Union throws workers under the bus as City announces lawsuit

Durban's acting economic development and planning deputy city manager, Musa Mbhele, laid out the bold plans. File picture: Vivian Attwood

Durban's acting economic development and planning deputy city manager, Musa Mbhele, laid out the bold plans. File picture: Vivian Attwood

Published Mar 18, 2024


Durban — Representatives of the South African Municipal Workers Union (Samwu) have seemingly thrown their members under the bus as the eThekwini Municipality announces legal action.

The wildcat strike became violent and has led to a worker being killed and others injured, apart from shutting down service delivery and turning Durban into a place of absolute squalor.

Now, three weeks later, the union has distanced itself from the protests, saying workers acted of their own accord. It also claimed that the strike had turned violent because it might have been infiltrated by non-union members or City employees.

Since February 27, scores of workers associated with Samwu went berserk after the union told them that the City had not approved the issue of benchmarking their salaries in line with other metros.

During their march from the Curries Fountain Stadium to the City Hall on the same day, they damaged property and used council vehicles to disrupt traffic, overturned waste bins, scattered rubbish and dumped rubble on the N2 to block traffic.

As a result, the City said it was suing Samwu for the damages incurred during the strike that tossed the municipality into disarray.

The City was still trying to recover from the disruption of service delivery, which deprived residents of water and electricity supply because infrastructure had been damaged. Just yesterday, metro police were still seen escorting Durban Solid Waste trucks transporting rubbish to landfill sites.

Scores of striking workers have been expelled and suspended while others are currently facing criminal charges.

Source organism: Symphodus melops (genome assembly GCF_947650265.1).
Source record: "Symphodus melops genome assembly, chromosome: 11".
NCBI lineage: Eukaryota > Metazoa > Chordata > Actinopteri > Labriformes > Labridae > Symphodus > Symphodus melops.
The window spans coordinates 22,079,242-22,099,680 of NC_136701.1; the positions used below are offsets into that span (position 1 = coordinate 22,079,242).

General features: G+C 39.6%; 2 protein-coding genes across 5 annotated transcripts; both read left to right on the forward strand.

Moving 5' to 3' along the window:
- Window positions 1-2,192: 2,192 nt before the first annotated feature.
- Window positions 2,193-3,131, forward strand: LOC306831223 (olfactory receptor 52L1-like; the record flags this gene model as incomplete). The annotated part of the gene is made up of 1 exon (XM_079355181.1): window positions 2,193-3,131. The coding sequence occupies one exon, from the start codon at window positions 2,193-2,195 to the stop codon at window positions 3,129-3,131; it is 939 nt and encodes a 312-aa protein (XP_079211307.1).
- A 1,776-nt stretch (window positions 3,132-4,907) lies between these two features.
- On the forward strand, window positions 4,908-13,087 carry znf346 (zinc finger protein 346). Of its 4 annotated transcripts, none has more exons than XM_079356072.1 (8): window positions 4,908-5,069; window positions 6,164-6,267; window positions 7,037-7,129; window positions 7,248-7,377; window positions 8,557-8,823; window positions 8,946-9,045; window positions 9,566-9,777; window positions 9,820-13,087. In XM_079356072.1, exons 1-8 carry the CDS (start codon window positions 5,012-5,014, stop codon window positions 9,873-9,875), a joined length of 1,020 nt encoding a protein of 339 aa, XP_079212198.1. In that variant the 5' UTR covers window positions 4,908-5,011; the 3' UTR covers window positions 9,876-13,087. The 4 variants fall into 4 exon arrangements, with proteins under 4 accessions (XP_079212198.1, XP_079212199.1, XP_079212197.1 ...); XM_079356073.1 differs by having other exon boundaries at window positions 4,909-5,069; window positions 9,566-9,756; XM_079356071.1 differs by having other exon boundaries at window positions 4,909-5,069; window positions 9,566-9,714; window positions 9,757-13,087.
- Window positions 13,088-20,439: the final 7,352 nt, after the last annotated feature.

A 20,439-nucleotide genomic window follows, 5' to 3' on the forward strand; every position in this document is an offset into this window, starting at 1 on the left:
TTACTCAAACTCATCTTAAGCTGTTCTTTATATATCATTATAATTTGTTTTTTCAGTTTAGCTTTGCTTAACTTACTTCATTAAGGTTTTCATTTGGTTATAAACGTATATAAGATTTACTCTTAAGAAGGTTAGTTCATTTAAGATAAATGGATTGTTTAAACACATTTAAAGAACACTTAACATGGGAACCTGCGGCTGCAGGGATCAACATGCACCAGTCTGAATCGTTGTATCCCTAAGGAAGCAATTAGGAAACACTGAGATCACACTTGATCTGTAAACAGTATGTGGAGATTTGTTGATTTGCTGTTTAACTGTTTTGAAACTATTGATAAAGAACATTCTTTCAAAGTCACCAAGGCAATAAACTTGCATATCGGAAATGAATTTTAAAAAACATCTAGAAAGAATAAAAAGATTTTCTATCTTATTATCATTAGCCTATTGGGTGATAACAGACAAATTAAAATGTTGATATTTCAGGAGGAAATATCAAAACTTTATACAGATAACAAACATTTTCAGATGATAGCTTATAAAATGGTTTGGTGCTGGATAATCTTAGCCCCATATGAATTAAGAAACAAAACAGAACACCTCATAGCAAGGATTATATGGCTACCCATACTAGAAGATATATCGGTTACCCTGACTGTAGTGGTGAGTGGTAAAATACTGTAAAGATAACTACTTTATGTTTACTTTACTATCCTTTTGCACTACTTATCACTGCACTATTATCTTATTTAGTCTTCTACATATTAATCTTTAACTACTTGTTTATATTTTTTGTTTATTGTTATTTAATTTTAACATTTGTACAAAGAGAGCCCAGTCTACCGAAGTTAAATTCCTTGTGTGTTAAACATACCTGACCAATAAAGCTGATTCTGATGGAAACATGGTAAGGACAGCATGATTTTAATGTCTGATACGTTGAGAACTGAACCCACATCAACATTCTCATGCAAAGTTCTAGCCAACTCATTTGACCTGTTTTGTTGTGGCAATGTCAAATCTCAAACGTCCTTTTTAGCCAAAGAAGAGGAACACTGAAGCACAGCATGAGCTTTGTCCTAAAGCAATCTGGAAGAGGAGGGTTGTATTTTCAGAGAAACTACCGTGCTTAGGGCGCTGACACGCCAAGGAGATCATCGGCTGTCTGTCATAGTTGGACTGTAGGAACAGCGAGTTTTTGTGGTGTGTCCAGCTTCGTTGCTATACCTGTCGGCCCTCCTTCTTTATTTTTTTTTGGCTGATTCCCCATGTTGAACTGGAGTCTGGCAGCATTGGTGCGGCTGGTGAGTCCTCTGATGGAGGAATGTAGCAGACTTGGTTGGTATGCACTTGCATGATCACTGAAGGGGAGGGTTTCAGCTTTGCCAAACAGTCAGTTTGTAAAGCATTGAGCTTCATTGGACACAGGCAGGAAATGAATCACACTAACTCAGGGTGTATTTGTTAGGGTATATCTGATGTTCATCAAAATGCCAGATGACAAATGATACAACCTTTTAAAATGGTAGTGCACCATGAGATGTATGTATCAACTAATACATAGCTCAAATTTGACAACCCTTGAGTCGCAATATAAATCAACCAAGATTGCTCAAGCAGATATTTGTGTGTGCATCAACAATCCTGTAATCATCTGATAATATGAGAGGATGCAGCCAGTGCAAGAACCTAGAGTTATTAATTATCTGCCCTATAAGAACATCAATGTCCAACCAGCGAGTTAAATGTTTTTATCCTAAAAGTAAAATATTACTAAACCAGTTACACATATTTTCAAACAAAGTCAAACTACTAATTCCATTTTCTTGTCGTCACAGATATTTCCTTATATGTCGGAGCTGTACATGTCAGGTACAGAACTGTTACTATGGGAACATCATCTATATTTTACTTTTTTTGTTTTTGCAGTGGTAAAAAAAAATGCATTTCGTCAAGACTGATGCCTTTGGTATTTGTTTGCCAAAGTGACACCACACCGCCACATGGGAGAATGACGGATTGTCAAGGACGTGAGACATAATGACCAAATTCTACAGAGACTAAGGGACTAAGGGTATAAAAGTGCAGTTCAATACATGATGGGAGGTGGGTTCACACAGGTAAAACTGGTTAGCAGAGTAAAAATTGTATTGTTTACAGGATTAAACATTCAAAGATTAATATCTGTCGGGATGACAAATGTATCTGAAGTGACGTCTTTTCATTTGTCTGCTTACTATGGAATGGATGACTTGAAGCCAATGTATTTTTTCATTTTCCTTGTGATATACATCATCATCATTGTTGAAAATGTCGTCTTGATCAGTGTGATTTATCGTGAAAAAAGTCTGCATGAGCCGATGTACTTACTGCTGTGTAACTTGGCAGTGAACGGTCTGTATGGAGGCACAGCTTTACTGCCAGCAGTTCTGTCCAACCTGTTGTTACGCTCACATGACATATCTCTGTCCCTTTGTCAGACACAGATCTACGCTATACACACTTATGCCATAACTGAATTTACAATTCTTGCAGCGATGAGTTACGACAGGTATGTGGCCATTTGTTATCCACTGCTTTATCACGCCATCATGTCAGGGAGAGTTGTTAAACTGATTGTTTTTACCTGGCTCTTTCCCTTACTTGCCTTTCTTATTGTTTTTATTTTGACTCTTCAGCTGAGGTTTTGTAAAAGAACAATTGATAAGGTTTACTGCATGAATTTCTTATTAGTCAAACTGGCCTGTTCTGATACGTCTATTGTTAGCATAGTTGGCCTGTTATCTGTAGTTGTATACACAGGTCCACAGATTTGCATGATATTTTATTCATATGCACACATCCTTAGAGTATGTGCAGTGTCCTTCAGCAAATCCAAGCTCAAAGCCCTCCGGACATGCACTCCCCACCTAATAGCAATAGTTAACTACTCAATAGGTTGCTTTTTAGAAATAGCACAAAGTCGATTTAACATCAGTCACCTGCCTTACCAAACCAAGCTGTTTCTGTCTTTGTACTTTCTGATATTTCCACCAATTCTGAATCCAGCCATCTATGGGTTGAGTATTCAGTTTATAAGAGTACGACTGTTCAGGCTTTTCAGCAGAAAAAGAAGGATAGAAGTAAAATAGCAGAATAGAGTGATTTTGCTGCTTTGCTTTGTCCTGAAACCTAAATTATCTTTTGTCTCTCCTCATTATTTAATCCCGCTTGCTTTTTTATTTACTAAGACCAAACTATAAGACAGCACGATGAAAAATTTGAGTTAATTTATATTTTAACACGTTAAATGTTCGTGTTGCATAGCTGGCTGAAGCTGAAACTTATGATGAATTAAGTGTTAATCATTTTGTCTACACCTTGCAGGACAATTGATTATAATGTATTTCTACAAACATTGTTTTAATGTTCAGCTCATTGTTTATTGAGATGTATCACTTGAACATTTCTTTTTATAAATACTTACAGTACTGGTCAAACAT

In a report, which was tabled before the council on Tuesday, city manager Musa Mbhele said the City was in the process of instituting a lawsuit for the vandalism committed during the strike.

“This claim is against the union under whose banner the unprotected strike was undertaken,” read the report.

City spokesperson Gugu Sisilana did not respond when asked when the legal papers would be filed.

On Wednesday, Mayor Mxolisi Kaunda told the media that 81 employees were suspended and their four-day disciplinary hearing would be completed on Monday. He said 1 891 others had been given notices of misconduct and 88 employees had been dismissed.

Mbhele said the main cause of the strike was the issue of the wage curve and categorisation from category eight to 10, which was the “competency of the national bargaining processes and the relevant structure at the national level is seized with it”.

Samwu secretary Xolani Dube told the Sunday Tribune that on hearing that the salary issue had not been resolved in their favour, workers disrupted the meeting.

“It became chaotic as people said the employer was abusing them as they had been waiting for years for this to be concluded,” he said.

As it failed to control the situation, Dube said the leadership pleaded with the council to resolve the issue of salaries.

“We cannot run away from the fact that this strike was infiltrated by other people because it was clear that it was no longer for the workers,” he said.

Dube justified the workers’ anger, saying discussions over benchmarking of the salaries had been dragging on for too many years.

“This thing has been discussed for more than 10 years. In September last year, we had a very organised march to the municipality to deliver a petition on the issue of the category 10.

“The municipality responded in a manner that does not assist. Then we made a follow-up in November. Then on February 27, workers said they were tired of this thing and started protesting and we could not do anything at the time because it became chaotic,” said Dube.

He said even though the union would not take responsibility for the strike it did not initiate, it would still represent workers who had been fired and those facing disciplinary action.

“If our members are facing something, Samwu has a duty to defend members.

“A worker cannot pay R80 every month to the union and the union not defend him,” he said.

On Monday, general secretary Dumisane Magagula wrote a letter asking members to observe the court interdict and the City’s instruction to return to work.

“Any member who is served with such a letter should report to shop stewards for the union to respond and to ensure representation,” read the letter.

Sunday Tribune